Godmama Says…
a buncha stuff.

the Tiger and the Butterfly

I wrote this story when I was 16.

Two decades have passed since then (oof!) and it is still one of my favorite things I have written.

Reminds me of when I was all young and sweet and starry eyed and fairy tale hearted–

not that I’m not all those things still….

One day I will get it vibrantly illustrated  and publish the thing.

For now, it is a nice lullaby intro to my blog-thingie, and to me.



Once upon a time there was a fierce fire-eyed Tiger who lived alone
in a dark, forbidden forest.
Because he lived alone he was king of his land.
No one dared go near him, as he was known to be the most
vicious and violent killer anywhere.
It was said that he destroyed all those whom he confronted,
but he never once tasted blood:
his victims would burn to ashes in their own fear as he lunged mercilessly toward and then through them.

Once upon the same time, right at the edge of the tigers dark forest, a wonderful field alive with every color of every flower imaginable
flowed over the earth and into the distance so far that
one could not see where it ended, if it did,
but it appeared to dissolve into the sky, led by rainbows.
This mystical spread of land was home to a single butterfly
the most beautiful creature ever to rise from a cocoon, she was.

She toiled endlessly and tirelessly to keep her garden alive,

For everywhere that she would fly
To touch the earth and then the sky
A flower would bloom;

and she was the only one who dared to make her home
so very close to the Tiger.

One particularly peaceful night the Tiger silently prowled
through the trees closer to the Butterfly’s garden,
drawn by the sweetness of the air around it.
Turning his eyes toward the sky, he saw the delicate creature
flitting and twirling gracefully on the wind.
Her eyes sparkled like the stars, her wings reflected the iridescent
warmth of the moonlight; her mind was on her task.
This was a sight to be relished and indeed the thoughtful beast did so, but he wondered aloud what sort of business a butterfly would tend to with
such a dedicated performance so long after dark.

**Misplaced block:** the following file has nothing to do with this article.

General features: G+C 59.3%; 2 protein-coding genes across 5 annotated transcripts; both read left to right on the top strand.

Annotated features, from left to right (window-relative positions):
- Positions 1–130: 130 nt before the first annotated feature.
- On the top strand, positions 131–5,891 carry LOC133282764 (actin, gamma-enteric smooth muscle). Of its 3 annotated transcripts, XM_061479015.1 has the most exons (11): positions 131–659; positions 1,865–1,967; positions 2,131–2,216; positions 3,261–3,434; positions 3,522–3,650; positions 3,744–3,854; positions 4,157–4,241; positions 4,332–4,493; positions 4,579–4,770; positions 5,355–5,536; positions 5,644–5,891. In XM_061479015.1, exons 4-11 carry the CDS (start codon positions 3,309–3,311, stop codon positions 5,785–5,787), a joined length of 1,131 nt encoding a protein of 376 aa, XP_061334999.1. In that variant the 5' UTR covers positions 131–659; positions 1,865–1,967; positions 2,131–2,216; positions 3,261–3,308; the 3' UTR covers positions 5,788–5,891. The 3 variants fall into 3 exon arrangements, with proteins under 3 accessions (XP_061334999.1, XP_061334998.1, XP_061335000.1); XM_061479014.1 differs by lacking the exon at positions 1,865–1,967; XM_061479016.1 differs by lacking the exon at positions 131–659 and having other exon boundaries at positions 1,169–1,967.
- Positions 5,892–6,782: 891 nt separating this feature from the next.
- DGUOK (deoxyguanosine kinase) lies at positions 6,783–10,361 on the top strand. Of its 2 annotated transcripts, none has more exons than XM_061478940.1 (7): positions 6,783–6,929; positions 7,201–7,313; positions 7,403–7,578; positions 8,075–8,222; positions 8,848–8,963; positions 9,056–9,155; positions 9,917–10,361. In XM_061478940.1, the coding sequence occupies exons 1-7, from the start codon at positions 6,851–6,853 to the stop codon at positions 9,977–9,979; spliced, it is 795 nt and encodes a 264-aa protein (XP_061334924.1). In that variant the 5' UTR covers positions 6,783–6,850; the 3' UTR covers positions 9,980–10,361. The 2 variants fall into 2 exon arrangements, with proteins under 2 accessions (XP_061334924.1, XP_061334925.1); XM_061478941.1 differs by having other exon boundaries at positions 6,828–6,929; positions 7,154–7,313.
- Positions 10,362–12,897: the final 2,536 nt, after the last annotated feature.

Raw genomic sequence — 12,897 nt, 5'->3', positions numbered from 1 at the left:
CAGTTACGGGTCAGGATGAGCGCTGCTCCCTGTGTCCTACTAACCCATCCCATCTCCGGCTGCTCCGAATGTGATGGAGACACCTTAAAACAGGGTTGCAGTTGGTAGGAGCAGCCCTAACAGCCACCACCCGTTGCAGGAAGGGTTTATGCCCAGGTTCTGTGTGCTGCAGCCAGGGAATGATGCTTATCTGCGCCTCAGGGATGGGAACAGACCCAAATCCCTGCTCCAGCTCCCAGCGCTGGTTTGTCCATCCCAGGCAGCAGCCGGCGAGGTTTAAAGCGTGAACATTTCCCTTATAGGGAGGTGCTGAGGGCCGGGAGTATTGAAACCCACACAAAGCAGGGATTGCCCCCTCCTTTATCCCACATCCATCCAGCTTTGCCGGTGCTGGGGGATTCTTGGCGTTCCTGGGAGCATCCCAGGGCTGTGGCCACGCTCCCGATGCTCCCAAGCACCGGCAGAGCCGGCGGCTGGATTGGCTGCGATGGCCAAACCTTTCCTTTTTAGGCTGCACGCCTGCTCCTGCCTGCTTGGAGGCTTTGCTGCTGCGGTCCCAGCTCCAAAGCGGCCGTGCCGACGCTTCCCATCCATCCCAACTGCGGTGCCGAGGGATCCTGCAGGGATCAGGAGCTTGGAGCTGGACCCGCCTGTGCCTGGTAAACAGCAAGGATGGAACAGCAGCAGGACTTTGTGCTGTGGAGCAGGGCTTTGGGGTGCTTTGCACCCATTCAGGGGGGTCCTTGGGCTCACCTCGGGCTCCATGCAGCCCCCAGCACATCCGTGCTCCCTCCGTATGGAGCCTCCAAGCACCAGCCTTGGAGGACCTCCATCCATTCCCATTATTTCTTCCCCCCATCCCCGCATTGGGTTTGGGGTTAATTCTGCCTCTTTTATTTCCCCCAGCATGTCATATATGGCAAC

The butterfly looked up from her work.
“Say that again?” she said to the source of the voice
which had caused her flowers to tremble so.

Now the Tiger was a bit taken that she had heard him thinking,
as he was so distracted that he hadnt noticed he had spoken out loud;
however, he simply raised his voice and repeated himself.
“I said,” he growled, the ground beneath him shaking,
“what is it that a butterfly does at night?”
The question was stated as if it were a fatal riddle of some sort, but since she was a butterfly she would, of course know the answer.
“At night,” she said, with something of a giggle in her voice,
“I grow the violets and the black orchids and such.”
-and with that she went on with her work.

The Tiger seemed content enough with this, but now he was curious
(as any cat would be) to hear more from her.
He blinked his piercing red eyes and inched closer to get a better look
at the airborne gardener with its glorious wings.
After a short time, he spoke again.

“I have another question to ask of you Lady Butterfly, if you do not mind.”
“Ask it,” she smiled.
“Why are you not afraid of me?” he breathed,
staring his usually hypnotic stare at the flighty insect.
“Do you not think that I could, if I pleased, destroy you?”

“No, Dear Tiger, I do not,” she answered easily….
then she did a most curious thing:
she flew directly at the Tiger’s face and perched herself with
comfortable affection on the tip of his nose.
“You see,” she continued, “my soul – my being – is of the Wind…
and yours is of Fire; even fire will not – cannot- destroy the wind.
Wind feeds fire so that it can burn with more brilliance and power.
And as you know, my friend, everything that you ‘destroy’ leaves room for more of my flowers and rainbows and beautiful things.”

She wiggled her antennae and grinned at him. “Besides,” she said,
“I have wings which could carry me high above any cloud before you could raise a mighty paw to touch me!”
Then she laughed sweetly and was off again, tending to her night blossoms.

The Tiger watched her moonlit dance for a moment
in what was most likely admiration.
“You are very beautiful,” he said to her,
and then he turned to go back into the forest.

…and as the story goes, you may find the Tiger’s den
in the forest near a bed of fine black orchids…
and of course, tiger lilies.

only illustration I have managed to come up with for this piece in 2 decades


6 Responses to “the Tiger and the Butterfly”

  1. I like this very much.

  2. Maya, I LOVE this. You are so poetic, so insightful. Even when you were too young to be so wise. Give us more of your magical writings, musings.

  3. Very Pretty. the imagery was awesome.

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